Depression affects more than 350 million people worldwide, and it can be life changing. Counseling and medical treatment can often help relieve symptoms, but lifestyle modifications, such as a healthy diet, can also boost a person’s well-being.
So, diet plays an important part for mental health. What we eat matters for every aspect of our health, but especially our mental health. There is currently no dietary recommendation to treat depression but people can manage or improve their symptoms of depression by addressing their diet.
Antioxidants help remove free radicals, which are the waste products of natural processes. If the body cannot eliminate enough free radicals it can cause a number of health problems which may include anxiety and depression. Including food rich in antioxidants into your diet may reduce symptoms of anxiety in people with generalized anxiety disorder and stress-related symptoms of depression. For Beta-carotene includes apricots, broccoli, carrots, peaches, pumpkin, spinach, and sweet potato. Tomato, broccoli, Kiwi, grapefruit, oranges, blueberries ,peppers, potatoes, strawberries can be included for Vitamin C. Nuts and seeds, vegetable oils are good sources of Vitamin E.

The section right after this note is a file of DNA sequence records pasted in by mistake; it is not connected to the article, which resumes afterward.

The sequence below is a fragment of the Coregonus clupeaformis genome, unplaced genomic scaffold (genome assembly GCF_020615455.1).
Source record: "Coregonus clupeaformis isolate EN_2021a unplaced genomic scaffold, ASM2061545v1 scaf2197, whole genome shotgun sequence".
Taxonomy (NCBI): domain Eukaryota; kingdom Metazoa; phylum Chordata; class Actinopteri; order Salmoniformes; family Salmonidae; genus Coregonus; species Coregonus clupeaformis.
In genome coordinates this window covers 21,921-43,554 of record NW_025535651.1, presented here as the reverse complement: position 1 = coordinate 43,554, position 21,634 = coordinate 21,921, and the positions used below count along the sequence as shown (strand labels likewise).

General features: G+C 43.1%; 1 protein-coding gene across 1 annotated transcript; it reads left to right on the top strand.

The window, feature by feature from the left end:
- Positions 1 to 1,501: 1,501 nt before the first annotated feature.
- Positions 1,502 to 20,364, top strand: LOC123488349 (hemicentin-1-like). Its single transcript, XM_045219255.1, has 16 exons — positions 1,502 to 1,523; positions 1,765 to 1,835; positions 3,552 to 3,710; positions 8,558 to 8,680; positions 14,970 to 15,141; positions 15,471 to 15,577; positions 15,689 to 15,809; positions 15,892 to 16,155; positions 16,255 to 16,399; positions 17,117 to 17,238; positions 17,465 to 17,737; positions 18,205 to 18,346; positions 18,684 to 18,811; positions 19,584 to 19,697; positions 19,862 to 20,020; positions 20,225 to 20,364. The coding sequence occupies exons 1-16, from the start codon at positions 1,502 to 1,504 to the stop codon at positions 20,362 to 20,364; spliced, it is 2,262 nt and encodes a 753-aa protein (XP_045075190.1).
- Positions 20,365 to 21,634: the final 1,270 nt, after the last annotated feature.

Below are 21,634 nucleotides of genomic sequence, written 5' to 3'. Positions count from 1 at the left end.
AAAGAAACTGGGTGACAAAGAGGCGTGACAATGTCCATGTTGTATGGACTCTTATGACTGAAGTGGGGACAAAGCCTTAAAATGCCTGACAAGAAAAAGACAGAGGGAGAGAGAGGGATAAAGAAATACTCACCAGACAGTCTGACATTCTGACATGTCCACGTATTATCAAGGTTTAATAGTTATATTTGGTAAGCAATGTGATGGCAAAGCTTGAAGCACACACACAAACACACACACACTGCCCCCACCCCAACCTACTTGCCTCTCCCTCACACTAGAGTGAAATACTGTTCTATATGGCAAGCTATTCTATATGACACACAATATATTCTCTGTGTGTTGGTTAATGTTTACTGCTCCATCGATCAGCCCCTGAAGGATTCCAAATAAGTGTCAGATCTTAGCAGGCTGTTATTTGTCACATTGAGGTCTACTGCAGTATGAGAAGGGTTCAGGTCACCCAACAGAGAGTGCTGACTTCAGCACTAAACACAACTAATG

Carbohydrates have been associated with mood-boosting brain chemical, serotonin so choose them wisely. Include more Wholegrain cereals like whole wheat, Oatmeal, etc, Beans, lentils, nuts, seeds, fruits and vegetables as they are rich in vitamins and minerals that help the body to perform well. All these foods are rich in B vitamins and zinc and recent studies suggest that these nutrients are important in managing depression. Try to eat at least five different fruits and vegetables daily to get all the vitamins and minerals you need.
Include some protein in every meal as it boosts alertness. Tryptophan is one of the building blocks of protein, and research suggests that it may help with depression. A diet with enough protein helps to clear your mind and increase energy levels.
Good sources include fish, poultry, eggs, pulses and legumes and dairy products like milk and curd.
Studies have shown a link between low selenium and poor moods. The recommended amount for selenium is 55 micrograms a day for adults. Increasing selenium intake might help reduce anxiety and improve mood, which makes depression more manageable. Include Beans and legumes, Lean meat (Chicken, Egg), Low-fat dairy products, Nuts like brazil nut, Seafood (Sardines, saltwater fish, freshwater fish) and Whole grains (whole-wheat, brown rice, oatmeal, etc.)
Include Omega-3 Fatty Acids
Evidence has suggested that omega-3 fatty acids might help with depressive disorders. Eating omega-3 fatty acids enhance brain functions and preserve myelin sheath that protects nerve cells. This may reduce the risk of brain disease and mood disorders. Good sources of omega-3 fatty acids include Fatty fish (Mackerel, salmon, sardines and tuna), Flaxseed, Flaxseed oil, Chia seeds, Canola and soybean oils, Nuts, like walnuts and Dark green, leafy vegetables.
The gist of it is, including fruits and veggies, whole grains (in unprocessed), seeds and nuts, with some lean proteins like fish and yogurt. Avoid added sugars or flours (like breads and pastas), and minimize red meats.